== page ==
‘Hounded’ soldiers launch legal challenge against UK military over Iraq abuse claims

War veterans who claim they have been hounded over allegations of abuse have launched their own legal challenge against the Ministry of Defence (MoD).

The case is being brought on the basis that the soldiers, many of whom have faced intense investigation from the Iraq Historic Allegations Team (IHAT), were not properly trained to deal with prisoners captured in Iraq.

It is being brought by military lawyer Hilary Meredith, who told RT of the lack of legal infrastructure, police, prisons and judiciary in Iraq following the 2003 invasion.

She said the military was left with huge numbers of people who they had captured and yet had no expertise for dealing with.

“There was no direction given. There was clear direction on rules of engagement and when to shoot someone, but nothing on how to capture someone,” Meredith said.

“I think that is where the majority of problems have come about. Had there been a framework of support in place I think many of these allegations would have been investigated properly by a proper defense team.”

The allegations range from torture and abuse to murder and involve 1,500 cases and up to 200 soldiers and veterans.

Meredith said proper legal support would have saved both taxpayers’ money and anguish for those military personnel who have endured the scrutiny of IHAT.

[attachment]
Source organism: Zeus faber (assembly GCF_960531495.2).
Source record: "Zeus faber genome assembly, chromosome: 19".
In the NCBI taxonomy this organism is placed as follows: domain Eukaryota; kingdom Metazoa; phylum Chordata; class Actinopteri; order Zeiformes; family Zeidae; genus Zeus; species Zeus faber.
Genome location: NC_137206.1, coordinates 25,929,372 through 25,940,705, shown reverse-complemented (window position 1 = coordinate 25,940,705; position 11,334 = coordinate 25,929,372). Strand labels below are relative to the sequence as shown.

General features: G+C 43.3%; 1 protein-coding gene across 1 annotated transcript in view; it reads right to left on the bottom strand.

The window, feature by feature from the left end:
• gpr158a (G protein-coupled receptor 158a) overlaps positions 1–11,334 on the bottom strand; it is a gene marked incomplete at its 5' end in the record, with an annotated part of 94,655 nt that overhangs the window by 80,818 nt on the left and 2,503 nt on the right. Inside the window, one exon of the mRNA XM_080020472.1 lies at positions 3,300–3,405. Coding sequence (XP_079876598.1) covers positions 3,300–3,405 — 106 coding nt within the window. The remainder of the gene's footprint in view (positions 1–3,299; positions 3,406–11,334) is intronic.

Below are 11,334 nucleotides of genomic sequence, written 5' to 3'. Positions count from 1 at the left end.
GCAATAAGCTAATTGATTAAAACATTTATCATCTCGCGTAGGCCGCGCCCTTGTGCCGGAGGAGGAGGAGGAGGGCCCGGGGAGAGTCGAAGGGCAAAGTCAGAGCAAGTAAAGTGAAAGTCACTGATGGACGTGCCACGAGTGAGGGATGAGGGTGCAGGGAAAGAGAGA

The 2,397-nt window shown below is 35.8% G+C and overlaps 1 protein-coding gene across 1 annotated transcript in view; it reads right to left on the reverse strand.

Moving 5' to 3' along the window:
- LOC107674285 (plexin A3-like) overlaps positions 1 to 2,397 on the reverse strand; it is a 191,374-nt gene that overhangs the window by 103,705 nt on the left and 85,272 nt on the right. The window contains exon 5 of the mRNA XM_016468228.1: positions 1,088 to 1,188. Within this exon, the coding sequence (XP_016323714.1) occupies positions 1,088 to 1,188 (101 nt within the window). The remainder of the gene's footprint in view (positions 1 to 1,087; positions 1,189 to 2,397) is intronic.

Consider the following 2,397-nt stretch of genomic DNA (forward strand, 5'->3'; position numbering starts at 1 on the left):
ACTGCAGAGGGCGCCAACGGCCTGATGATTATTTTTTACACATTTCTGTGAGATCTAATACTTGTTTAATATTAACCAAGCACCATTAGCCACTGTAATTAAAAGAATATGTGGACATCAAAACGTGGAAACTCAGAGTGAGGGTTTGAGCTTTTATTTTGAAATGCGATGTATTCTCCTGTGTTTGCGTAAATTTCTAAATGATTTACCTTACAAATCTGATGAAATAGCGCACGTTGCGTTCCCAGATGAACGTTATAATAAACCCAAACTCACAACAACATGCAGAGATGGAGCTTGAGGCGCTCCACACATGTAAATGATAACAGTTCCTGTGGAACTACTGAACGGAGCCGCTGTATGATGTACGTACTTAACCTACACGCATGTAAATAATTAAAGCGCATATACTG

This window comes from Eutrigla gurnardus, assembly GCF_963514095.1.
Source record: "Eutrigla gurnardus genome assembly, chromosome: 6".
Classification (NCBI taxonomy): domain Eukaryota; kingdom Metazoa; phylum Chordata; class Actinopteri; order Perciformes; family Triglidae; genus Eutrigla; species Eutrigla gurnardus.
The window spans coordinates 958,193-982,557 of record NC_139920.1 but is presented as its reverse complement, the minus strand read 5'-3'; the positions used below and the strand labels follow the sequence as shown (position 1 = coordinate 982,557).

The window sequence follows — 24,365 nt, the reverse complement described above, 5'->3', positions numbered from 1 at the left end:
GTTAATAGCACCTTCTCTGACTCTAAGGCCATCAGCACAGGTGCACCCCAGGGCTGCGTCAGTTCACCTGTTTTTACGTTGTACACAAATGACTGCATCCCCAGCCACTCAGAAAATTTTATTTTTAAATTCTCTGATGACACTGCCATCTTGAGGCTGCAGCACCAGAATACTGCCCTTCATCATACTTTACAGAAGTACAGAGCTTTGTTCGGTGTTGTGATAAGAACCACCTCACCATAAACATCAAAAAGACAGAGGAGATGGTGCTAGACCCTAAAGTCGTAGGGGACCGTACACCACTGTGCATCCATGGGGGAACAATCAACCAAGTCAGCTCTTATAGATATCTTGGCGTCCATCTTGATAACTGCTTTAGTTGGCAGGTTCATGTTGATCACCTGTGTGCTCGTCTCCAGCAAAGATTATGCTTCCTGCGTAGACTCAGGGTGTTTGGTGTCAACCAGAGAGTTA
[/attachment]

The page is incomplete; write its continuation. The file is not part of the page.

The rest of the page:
The move would appear to take the spotlight away from low-ranking troops and put it back on senior commanders in charge.

The raging debate has led to calls from some quarters, including Prime Minister Theresa May, to stop some human rights laws from being applied on the battlefield.

Critics of this paring down of legal provisions say that it would strip soldiers of their human rights. The calls have led to considerable sparring in Parliament and in the media.

Writing in the Guardian in September, barrister and Liberty director Martha Spurrier singled out claims made by former soldier-turned-Tory MP Tom Tugendhat that human rights law should stop at Britain’s borders and certainly not extend to the battlefield.

“In wars fought to uphold human rights and the rule of law, they would leave us without the means to bring wrongdoers to justice,” Spurrier argued.

“And they would leave our own troops without human rights protection.”

“Tugendhat wrote, quite rightly, that battlefields are not town centers. But his suggestion that they are being treated as such is a lazy and dangerous myth,” Spurrier said.